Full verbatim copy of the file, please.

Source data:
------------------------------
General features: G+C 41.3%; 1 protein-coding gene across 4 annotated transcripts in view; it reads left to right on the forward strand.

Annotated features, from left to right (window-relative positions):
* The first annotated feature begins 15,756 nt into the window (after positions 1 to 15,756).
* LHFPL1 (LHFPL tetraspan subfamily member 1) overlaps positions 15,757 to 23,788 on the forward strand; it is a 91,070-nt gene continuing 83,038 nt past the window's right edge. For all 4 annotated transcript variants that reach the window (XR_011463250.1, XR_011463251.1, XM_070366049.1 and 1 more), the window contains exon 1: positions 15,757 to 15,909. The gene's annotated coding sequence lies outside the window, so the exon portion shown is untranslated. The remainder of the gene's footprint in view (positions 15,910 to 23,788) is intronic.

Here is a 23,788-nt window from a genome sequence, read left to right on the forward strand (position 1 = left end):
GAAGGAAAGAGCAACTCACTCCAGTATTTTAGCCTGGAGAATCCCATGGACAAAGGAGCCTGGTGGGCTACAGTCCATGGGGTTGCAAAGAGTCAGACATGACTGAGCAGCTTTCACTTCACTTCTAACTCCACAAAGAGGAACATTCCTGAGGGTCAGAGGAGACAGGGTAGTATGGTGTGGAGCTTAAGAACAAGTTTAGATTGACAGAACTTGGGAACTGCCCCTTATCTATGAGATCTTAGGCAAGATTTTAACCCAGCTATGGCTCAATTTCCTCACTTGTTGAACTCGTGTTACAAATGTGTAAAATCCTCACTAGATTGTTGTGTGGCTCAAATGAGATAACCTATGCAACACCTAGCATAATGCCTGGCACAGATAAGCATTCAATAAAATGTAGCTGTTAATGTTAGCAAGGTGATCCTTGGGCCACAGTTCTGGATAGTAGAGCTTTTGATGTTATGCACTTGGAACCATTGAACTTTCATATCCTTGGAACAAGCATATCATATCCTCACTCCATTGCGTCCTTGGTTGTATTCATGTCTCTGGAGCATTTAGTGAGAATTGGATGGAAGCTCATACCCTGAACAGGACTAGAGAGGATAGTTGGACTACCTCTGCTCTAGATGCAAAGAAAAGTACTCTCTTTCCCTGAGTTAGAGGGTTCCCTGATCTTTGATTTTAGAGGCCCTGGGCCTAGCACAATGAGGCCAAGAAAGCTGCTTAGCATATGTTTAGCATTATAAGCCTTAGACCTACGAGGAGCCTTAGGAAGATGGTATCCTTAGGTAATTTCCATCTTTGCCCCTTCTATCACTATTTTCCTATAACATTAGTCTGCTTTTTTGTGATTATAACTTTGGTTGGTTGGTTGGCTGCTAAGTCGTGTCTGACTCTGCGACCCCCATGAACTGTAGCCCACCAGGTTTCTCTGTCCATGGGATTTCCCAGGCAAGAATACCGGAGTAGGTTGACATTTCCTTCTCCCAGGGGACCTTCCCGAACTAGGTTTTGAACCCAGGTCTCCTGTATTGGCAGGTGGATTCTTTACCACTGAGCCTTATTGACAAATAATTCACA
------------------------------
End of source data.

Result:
General features: G+C 41.3%; 1 protein-coding gene across 4 annotated transcripts in view; it reads left to right on the forward strand.

Annotated features, from left to right (window-relative positions):
* The first annotated feature begins 15,756 nt into the window (after positions 1 to 15,756).
* LHFPL1 (LHFPL tetraspan subfamily member 1) overlaps positions 15,757 to 23,788 on the forward strand; it is a 91,070-nt gene continuing 83,038 nt past the window's right edge. For all 4 annotated transcript variants that reach the window (XR_011463250.1, XR_011463251.1, XM_070366049.1 and 1 more), the window contains exon 1: positions 15,757 to 15,909. The gene's annotated coding sequence lies outside the window, so the exon portion shown is untranslated. The remainder of the gene's footprint in view (positions 15,910 to 23,788) is intronic.

Here is a 23,788-nt window from a genome sequence, read left to right on the forward strand (position 1 = left end):
GAAGGAAAGAGCAACTCACTCCAGTATTTTAGCCTGGAGAATCCCATGGACAAAGGAGCCTGGTGGGCTACAGTCCATGGGGTTGCAAAGAGTCAGACATGACTGAGCAGCTTTCACTTCACTTCTAACTCCACAAAGAGGAACATTCCTGAGGGTCAGAGGAGACAGGGTAGTATGGTGTGGAGCTTAAGAACAAGTTTAGATTGACAGAACTTGGGAACTGCCCCTTATCTATGAGATCTTAGGCAAGATTTTAACCCAGCTATGGCTCAATTTCCTCACTTGTTGAACTCGTGTTACAAATGTGTAAAATCCTCACTAGATTGTTGTGTGGCTCAAATGAGATAACCTATGCAACACCTAGCATAATGCCTGGCACAGATAAGCATTCAATAAAATGTAGCTGTTAATGTTAGCAAGGTGATCCTTGGGCCACAGTTCTGGATAGTAGAGCTTTTGATGTTATGCACTTGGAACCATTGAACTTTCATATCCTTGGAACAAGCATATCATATCCTCACTCCATTGCGTCCTTGGTTGTATTCATGTCTCTGGAGCATTTAGTGAGAATTGGATGGAAGCTCATACCCTGAACAGGACTAGAGAGGATAGTTGGACTACCTCTGCTCTAGATGCAAAGAAAAGTACTCTCTTTCCCTGAGTTAGAGGGTTCCCTGATCTTTGATTTTAGAGGCCCTGGGCCTAGCACAATGAGGCCAAGAAAGCTGCTTAGCATATGTTTAGCATTATAAGCCTTAGACCTACGAGGAGCCTTAGGAAGATGGTATCCTTAGGTAATTTCCATCTTTGCCCCTTCTATCACTATTTTCCTATAACATTAGTCTGCTTTTTTGTGATTATAACTTTGGTTGGTTGGTTGGCTGCTAAGTCGTGTCTGACTCTGCGACCCCCATGAACTGTAGCCCACCAGGTTTCTCTGTCCATGGGATTTCCCAGGCAAGAATACCGGAGTAGGTTGACATTTCCTTCTCCCAGGGGACCTTCCCGAACTAGGTTTTGAACCCAGGTCTCCTGTATTGGCAGGTGGATTCTTTACCACTGAGCCTTATTGACAAATAATTCACA